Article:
The keepers of the Blarney Stone are actually offended when visitors refuse to kiss it (a procedure requiring the kisser to lie on their back and hang over a precipitous drop). But at the same time, the Irish are very protective of the supposed ability bestowed by the Stone: the Gift of Gab, being the ability to speak well and eloquently (or at least overwhelmingly) in one's defense.
While the Gab sounds like a dubious quality to most ears, the Irish revel in it. A recurring theme in the island's literature is the lighting of pipes, drawing in of chairs, and filling of pint glasses prior to a long conversation, debate, or story. In fact, Ireland was more or less a completely verbal culture until relatively recently, despite being home to some of the most literate writers of all time.
It's a bad habit of Irish authors that they can't seem to stop making fun of their countrymen. And it's not just gentle ribbing, either: writers like Flann O'Brien, James Joyce, and Jonathan Swift were downright acerbic. Either they're deriding the ignorance of the rural populations, or they're simply being grumpy old men, but whatever the case Irish novelists often seem more dour than is absolutely necessary.
Not that we would fully understand: the United States broke with England long before living memory, while Ireland (due both to proximity and inner turmoil) has never fully succeeded in throwing off the spectre of English domination. Of course, Ireland is an independent country at this point, but even now the Catholic vs. Protestant conflict (read: Irish vs. English) often erupts in violence.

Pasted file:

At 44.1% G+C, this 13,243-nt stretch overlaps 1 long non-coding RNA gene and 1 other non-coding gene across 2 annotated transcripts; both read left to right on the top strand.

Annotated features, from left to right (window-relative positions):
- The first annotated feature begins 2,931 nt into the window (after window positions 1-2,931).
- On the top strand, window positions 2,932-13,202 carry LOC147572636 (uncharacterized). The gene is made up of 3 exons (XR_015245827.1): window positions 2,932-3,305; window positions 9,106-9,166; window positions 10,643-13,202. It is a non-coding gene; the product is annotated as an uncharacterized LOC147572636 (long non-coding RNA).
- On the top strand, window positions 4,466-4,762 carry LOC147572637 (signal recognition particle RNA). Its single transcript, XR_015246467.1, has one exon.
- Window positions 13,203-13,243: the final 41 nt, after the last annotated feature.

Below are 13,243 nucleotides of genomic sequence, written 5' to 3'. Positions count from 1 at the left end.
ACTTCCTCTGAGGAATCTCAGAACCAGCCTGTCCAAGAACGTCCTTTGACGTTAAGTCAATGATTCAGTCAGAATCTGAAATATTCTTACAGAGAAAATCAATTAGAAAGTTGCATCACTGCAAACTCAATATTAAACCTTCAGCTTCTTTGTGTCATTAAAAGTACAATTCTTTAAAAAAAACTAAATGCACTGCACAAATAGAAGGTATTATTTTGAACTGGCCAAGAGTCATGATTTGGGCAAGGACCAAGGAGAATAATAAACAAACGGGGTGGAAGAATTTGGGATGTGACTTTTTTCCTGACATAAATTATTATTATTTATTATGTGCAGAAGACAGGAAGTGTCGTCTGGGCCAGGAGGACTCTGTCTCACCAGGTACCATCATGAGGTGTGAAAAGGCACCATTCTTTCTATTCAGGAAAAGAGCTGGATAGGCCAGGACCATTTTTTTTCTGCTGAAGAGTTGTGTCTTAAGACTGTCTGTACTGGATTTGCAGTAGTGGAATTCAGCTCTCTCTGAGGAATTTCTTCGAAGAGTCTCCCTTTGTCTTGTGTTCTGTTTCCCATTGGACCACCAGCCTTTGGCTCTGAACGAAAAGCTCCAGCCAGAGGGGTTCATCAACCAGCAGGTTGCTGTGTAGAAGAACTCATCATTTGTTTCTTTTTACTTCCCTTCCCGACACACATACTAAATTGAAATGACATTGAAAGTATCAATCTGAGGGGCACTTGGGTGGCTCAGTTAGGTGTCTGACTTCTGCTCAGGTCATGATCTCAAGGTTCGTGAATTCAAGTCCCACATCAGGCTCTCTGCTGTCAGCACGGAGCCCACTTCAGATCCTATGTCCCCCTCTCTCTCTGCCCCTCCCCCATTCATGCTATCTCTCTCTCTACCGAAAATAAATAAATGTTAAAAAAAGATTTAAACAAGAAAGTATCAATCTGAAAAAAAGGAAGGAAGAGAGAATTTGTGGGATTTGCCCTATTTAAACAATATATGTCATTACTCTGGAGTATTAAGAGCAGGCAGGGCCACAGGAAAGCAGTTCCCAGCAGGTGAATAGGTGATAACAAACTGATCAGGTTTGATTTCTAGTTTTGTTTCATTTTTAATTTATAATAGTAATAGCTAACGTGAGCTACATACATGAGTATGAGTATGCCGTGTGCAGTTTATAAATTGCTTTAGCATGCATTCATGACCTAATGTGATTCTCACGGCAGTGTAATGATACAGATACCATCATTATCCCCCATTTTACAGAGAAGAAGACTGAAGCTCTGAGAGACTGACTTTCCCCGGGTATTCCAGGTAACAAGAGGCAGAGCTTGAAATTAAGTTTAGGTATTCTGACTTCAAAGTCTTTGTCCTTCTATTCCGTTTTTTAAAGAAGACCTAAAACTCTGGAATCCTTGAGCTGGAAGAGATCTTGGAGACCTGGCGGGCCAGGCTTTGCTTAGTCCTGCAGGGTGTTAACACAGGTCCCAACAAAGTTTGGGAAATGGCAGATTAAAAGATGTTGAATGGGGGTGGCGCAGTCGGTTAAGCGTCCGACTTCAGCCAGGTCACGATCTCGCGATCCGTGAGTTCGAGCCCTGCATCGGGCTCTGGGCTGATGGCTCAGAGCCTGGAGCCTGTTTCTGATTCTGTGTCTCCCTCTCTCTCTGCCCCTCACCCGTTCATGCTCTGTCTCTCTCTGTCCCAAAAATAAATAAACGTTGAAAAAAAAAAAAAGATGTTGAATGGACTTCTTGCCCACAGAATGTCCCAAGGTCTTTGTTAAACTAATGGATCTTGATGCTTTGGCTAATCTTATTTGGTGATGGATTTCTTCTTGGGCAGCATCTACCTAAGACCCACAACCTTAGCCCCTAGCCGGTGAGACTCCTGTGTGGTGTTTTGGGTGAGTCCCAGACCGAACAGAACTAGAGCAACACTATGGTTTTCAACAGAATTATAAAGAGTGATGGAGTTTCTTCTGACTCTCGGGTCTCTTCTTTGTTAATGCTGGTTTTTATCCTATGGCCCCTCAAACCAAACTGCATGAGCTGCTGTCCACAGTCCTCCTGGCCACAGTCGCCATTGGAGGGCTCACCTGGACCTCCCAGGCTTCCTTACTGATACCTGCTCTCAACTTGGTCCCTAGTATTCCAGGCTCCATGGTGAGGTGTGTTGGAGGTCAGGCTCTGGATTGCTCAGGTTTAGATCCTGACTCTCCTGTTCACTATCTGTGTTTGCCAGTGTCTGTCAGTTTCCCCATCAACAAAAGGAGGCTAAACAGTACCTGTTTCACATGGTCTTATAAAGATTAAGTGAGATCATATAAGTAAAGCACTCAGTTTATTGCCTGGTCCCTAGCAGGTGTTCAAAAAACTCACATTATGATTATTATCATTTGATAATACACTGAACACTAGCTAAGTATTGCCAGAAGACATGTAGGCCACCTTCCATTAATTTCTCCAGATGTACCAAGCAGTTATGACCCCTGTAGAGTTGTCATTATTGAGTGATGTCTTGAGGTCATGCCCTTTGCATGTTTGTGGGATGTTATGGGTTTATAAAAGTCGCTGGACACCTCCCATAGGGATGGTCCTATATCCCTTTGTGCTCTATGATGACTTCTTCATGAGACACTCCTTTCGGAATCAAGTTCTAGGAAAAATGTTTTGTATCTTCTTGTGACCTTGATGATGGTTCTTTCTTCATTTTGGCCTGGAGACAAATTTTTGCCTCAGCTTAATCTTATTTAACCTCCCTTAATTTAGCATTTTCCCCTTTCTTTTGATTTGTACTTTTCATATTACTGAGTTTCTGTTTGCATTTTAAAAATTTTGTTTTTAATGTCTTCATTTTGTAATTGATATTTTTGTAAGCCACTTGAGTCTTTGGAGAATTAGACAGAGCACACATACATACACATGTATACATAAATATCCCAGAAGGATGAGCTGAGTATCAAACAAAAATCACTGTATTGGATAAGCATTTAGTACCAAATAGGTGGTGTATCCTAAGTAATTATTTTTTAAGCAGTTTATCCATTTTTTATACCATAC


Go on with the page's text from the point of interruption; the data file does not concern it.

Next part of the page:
This hatred of all things British goes back a long way, but not to the beginning. In ancient times Ireland (or Eire, as the native tongue has it) was an insular island of Celtic and pre-Celtic tribes. Among the earliest literature of the island is the Tain Bo Cuailnge, a pre-Christian prose epic centering on distinctly Irish culture, mythology, and history (specifically a bloody cattle raid). For all the reference to the outside world it makes, Ireland may as well be the only locale on the map.
It didn't take long for things to change. The English soon became obsessed with ruling their somewhat wilder neighbors, and sent troops across the Irish Sea to show them what was what. In the 17th century things reached a dangerous pitch when Lord Protector Oliver Cromwell invaded Ireland (1649-50) on the pretense of wiping out English royalists. Irish/English relations have been pretty shaky ever since.